Take Control of Backing Up Your Mac, 2nd Edition was published a few months before the release of OS X 10.9 Mavericks, and a number of people have asked whether the book is still up to date, or whether anything about Mavericks changes the backup story. The short answer is: The book is still fine. You can follow all the instructions in the book, even if you’re running Mavericks.
However, a few facts have changed that you may want to be aware of:
- Mavericks and Time Machine: Although Time Machine in Mavericks functions almost identically to the way it did previously, the menu bar icon no longer spins when a backup is in progress; it only displays a tiny triangle below the point of the circular arrow—the subtlest indication that a backup is occurring. In addition, Time Machine no longer displays Time Capsule disks as mounted drives in the Finder during regular backups.
- AirPort Disks: I say on pages 41, 43, and 73 that you can’t use Time Machine to back up your Mac to an AirPort Disk—that is, an external USB disk connected to an AirPort Extreme Base Station. But now you can, if, and only if, you have one of the new, tall, 802.11ac models of the AirPort Extreme released in June 2013 (shortly after the book was published). The older, flatter models still don’t support Time Machine. (However, all Time Capsule models, including the old flat ones and the new tall ones, do support Time Machine backups to an external USB disk.) You can read more about this in Adam Engst’s TidBITS article Use Time Machine with the 802.11ac AirPort Extreme Base Station.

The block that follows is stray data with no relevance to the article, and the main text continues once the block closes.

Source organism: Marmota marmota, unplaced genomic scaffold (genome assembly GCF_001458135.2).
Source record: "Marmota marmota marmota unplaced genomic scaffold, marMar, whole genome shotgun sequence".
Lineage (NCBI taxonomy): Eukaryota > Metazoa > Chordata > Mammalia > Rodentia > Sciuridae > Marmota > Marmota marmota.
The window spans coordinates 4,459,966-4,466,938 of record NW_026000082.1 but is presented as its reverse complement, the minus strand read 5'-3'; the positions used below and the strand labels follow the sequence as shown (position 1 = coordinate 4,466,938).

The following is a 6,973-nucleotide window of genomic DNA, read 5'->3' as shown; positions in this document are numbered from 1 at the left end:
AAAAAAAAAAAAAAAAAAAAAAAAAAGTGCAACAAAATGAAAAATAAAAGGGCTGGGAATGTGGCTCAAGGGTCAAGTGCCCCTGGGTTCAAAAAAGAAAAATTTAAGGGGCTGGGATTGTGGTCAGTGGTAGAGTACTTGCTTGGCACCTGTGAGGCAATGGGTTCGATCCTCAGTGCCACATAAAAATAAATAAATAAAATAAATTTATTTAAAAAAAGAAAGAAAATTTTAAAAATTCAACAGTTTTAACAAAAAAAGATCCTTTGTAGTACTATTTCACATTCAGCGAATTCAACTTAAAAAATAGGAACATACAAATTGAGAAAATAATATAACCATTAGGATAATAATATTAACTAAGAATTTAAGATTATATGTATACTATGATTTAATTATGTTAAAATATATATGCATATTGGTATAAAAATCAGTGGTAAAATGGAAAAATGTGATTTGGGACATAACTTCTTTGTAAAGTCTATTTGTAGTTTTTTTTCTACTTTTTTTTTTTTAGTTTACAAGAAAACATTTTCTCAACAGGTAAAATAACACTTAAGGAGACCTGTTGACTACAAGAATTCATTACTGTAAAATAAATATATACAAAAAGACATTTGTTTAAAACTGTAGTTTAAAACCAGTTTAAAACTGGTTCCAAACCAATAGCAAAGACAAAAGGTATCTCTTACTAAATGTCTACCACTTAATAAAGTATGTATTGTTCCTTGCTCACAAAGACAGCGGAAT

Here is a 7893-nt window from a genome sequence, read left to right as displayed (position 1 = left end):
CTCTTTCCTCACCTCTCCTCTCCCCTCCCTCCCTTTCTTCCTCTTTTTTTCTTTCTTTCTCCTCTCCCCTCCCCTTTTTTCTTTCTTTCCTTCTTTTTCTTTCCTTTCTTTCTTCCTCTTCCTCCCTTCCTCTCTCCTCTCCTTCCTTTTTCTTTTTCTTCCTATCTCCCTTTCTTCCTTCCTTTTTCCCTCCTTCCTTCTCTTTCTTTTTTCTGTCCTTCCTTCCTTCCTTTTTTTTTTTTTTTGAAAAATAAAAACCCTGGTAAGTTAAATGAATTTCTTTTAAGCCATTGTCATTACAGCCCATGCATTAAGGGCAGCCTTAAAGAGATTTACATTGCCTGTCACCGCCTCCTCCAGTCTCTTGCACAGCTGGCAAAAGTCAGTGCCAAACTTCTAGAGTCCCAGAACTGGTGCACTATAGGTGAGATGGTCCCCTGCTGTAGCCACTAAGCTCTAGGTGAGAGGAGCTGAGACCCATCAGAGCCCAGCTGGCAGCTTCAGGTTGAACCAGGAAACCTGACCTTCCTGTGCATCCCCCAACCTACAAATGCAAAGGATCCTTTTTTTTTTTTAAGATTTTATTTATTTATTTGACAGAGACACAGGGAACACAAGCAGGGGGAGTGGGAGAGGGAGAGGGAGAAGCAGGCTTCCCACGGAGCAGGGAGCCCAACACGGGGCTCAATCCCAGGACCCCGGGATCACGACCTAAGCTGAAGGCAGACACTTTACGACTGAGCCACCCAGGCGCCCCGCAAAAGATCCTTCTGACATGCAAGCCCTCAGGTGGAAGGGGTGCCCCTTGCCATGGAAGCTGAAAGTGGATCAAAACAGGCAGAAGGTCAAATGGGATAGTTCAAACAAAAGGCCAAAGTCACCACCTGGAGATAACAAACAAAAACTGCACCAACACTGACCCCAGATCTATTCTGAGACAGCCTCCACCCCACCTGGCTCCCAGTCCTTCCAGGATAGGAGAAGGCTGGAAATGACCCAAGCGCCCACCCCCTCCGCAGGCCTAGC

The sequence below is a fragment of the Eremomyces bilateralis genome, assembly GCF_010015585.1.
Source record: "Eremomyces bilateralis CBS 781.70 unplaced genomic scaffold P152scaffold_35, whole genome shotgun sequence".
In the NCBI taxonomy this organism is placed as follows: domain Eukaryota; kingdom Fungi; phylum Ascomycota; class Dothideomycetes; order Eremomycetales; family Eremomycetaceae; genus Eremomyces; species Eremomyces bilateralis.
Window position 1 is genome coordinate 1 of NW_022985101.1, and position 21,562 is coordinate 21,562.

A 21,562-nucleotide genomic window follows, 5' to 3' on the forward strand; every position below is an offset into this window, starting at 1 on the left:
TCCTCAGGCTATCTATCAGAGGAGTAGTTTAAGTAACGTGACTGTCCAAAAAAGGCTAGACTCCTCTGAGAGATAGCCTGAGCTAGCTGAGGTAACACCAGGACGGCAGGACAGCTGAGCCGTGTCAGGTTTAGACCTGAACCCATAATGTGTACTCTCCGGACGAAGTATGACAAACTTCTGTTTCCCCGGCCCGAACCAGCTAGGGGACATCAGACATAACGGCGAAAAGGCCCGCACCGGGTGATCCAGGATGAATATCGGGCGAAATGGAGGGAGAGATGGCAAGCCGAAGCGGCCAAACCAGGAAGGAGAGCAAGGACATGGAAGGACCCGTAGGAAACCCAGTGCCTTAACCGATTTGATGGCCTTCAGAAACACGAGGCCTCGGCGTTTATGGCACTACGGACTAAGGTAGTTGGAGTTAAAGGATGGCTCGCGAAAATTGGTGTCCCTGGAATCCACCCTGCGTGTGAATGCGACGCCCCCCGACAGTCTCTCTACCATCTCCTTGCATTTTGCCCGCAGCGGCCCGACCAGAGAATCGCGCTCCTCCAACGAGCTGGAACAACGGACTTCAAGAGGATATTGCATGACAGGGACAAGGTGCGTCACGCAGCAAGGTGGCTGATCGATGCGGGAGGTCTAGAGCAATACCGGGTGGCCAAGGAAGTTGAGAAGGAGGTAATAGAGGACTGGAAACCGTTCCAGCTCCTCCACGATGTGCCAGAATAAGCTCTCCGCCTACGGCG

- James Pond: In several places in the book, I mention James Pond’s fabulous Apple OS X and Time Machine Tips site. The site is still there and remains a valuable resource, but James Pond died in September 2013 at the age of 70. I was very sorry to hear of this.
- Backupify: This backup service, which I mention on p. 172, has changed its focus to be strictly business-oriented, and although it can still back up Gmail, it now supports only Google Apps accounts. The pricing structure has changed, as well.
I do have a (short) list of other topics I’d like to cover in more detail or clarify in some way in a future version of the book, but they aren’t specific to Mavericks and also not particularly urgent. Very tentatively, I imagine I might update the book to version 2.1 after the next version of OS X (10.10?) is released, presumably late in 2014—but we’ll have to see what changes Apple has in store for us and when.